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The information below is written by previous trainees who have passed FCEM and is designed to supplement the content of the main College site (https://secure.collemergencymed.ac.uk/Training-Exams/Exams/FCEM/default.asp) so please ensure you read this for up-to-date regulations and advice. (Updated 09 July 2011)
- "Proficiency will be expected in the clinical management of all conditions that can reasonably be expetcted to present to an Emergency Department."
- "The level of competence required for each component of the exam is based upon that expected of a newly appointed consultant in Emergency Medicine. This level is described in the curriculum."
- "Candidates are advised to use the College Curriculum in preparation for the examination" which can be found on the website at https://secure.collemergencymed.ac.uk/Training-Exams/Curriculum/Curriculum%20from%20August%202010/default.asp
APPLYING FOR THE EXAM
Exam dates, fees and deadlines can be found at https://secure.collemergencymed.ac.uk/Training-Exams/Exams/Dates%20and%20Fees/default.asp
WHEN AND HOW TO START
- Plan ahead: you need to start revision before you submit your application
- Read all of the FCEM information on the College website, including the "FCEM Regulations" (see 'documents' section above)
- Read the curriculum and plan your revision around this
- Get hold of past papers: there are some available on the College website, or from senior colleagues
- Some textbooks are recommended below
- Practise, in groups as well as alone
- Ask your seniors for practice sessions and get them to observe and feed back to you during your shifts
- If possible, arrange mock exams throughout higher specialist training so that you have had plenty of exposure when the time comes. Some deaneries routinely arrange this as part of their teaching programme
- A number of FCEM revision courses are run at different venues - see the 'Courses' section of the main College and EMTA sites
WORK AND LEAVE
- Prioritise and try and balance bookwork with shopfloor experience
- Use secondments where available, particularly for practical procedures
- Use annual leave and study leave as much as possible
- Not essential but can be very useful
- Can be a good confidence builder
- Good for replicating the 'exam stress' environment
- Useful for OSCE and Management Viva practice
- See 'Courses and Conference' (https://secure.collemergencymed.ac.uk/Training-Exams/EMTA/Courses%20and%20Conferences/Courses/default.asp)
BOOKS AND OTHER RESOURCES
- Textbook of adult emergency medicine – Cameron
- Oxford handbooks – Specialities / GP / Emergency Medicine
- Clinical medicine handbook – Kumar & Clark
- ABC of Eyes / Skin / anything else you can think of!
- Orthopaedics and fractures – McRae
- ECG made easy
- Others for reference, BNF, EMJs
- Self-assessment, ECG and picture books - more the merrier
It is easy to learn to a competent level, but practice is essential. See the Courses section of this website for more formal teaching (including web-based training) on critical appraisal. There is some additional advice on the main College site (https://secure.collemergencymed.ac.uk/Training-Exams/Exams/FCEM/default.asp)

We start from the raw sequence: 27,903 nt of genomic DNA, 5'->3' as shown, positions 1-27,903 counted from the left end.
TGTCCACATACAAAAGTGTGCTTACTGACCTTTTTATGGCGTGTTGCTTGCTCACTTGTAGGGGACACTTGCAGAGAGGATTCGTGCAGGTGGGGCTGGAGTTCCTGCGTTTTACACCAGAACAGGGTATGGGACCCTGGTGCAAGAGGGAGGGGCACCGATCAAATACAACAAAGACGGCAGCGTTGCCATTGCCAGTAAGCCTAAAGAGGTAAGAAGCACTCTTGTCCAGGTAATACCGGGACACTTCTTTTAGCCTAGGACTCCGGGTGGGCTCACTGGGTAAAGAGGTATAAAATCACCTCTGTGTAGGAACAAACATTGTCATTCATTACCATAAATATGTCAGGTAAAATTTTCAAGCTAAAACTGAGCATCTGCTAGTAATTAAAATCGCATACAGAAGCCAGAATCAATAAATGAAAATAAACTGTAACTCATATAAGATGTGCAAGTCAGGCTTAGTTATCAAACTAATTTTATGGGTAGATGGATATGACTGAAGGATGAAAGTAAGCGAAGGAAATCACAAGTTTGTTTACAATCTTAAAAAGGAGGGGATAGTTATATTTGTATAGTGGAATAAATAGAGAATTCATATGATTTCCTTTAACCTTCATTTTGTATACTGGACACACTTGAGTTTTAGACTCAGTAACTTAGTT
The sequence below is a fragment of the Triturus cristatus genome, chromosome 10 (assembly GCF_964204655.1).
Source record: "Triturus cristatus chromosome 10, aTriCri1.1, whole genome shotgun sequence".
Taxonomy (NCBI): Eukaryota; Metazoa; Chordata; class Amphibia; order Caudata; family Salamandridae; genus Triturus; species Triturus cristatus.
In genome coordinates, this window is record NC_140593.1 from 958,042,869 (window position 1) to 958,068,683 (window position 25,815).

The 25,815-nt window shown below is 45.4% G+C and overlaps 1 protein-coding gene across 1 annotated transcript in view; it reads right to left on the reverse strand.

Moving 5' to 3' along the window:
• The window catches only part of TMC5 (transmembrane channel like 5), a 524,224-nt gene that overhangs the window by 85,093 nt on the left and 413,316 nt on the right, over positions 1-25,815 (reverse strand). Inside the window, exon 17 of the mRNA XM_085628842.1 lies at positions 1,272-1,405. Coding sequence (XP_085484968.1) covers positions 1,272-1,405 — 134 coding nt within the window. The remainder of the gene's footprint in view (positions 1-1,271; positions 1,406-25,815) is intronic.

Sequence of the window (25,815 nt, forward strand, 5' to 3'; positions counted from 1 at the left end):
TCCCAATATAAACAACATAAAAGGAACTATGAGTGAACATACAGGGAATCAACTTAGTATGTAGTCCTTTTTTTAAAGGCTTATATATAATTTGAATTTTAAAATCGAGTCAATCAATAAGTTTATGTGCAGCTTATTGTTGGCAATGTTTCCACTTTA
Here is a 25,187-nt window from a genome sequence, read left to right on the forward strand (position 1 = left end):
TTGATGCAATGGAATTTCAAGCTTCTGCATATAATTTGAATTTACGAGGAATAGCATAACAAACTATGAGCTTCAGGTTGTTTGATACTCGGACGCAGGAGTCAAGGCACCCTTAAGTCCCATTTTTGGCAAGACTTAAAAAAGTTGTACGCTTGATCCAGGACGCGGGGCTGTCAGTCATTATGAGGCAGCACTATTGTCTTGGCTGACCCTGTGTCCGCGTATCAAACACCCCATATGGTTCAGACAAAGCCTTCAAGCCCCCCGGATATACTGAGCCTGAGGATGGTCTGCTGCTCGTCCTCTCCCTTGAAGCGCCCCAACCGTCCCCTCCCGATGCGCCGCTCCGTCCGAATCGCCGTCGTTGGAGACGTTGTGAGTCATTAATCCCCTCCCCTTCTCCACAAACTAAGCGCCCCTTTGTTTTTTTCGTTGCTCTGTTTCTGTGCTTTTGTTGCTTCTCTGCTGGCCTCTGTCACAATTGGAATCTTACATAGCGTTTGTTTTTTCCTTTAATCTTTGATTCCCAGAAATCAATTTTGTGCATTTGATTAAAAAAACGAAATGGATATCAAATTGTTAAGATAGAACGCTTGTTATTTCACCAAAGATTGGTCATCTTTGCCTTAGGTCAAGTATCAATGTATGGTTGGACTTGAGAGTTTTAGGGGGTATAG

- Crombie – Pocket guide to Critical Appraisal (London: BMJ Publishing Group)
- McGovern – Evidence Based Medicine in General Practice (Oxford: (BSP)
- Greenhalgh - How to read a paper (London: BMJ Publishing Group)
- Sackett, D. - Evidence based Medicine: how to practice and teach EBM (London: Churchill Livingstone)
Make sure that your trainers give you as much practical experience as possible during your training. There are several courses run by the BMA and others (see the Courses section). Download as much relevant and up-to-date material as possible from NICE, the College, DoH, etc and browse the medicolegal websites such as MDU.
Make sure you have a structured response to all of the common scenarios and practise at every opportunity. Recent, topical issues are likely to be raised so keep abreast of these.
See this article in BMJ careers regarding management portfolios for EM trainees http://careers.bmj.com/careers/advice/view-article.html?id=20003682&q=w_bmj.
Some useful textbooks are:
- Legal problems in Emergency Medicine - Montague (OUP)
- Medicolegal Pocketbook - Machin (Churchill)
- The medical manager - a practical guide for clinicians - Young, A (BMJ)
COMPONENTS OF THE FCEM EXAMThe exam is divided into three sections: the format is detailed fully in the 'Regulations' - see documents section above.
SECTION A - Academic
This consists of a 90-minute SAQ critical appraisal paper and a 15-minute viva on the CTR (critical topic review) that the candidate has prepared and submitted in advance.
The SAQ paper will usually involve an article on either a clinical RCT or a diagnostic tool versus a gold standard. Make sure that you are familiar with basic statistical terms, definitions and tests. You need to have a structured approach to critical appraisal and to be able to discuss how the findings could be translated to your work as an ED consultant.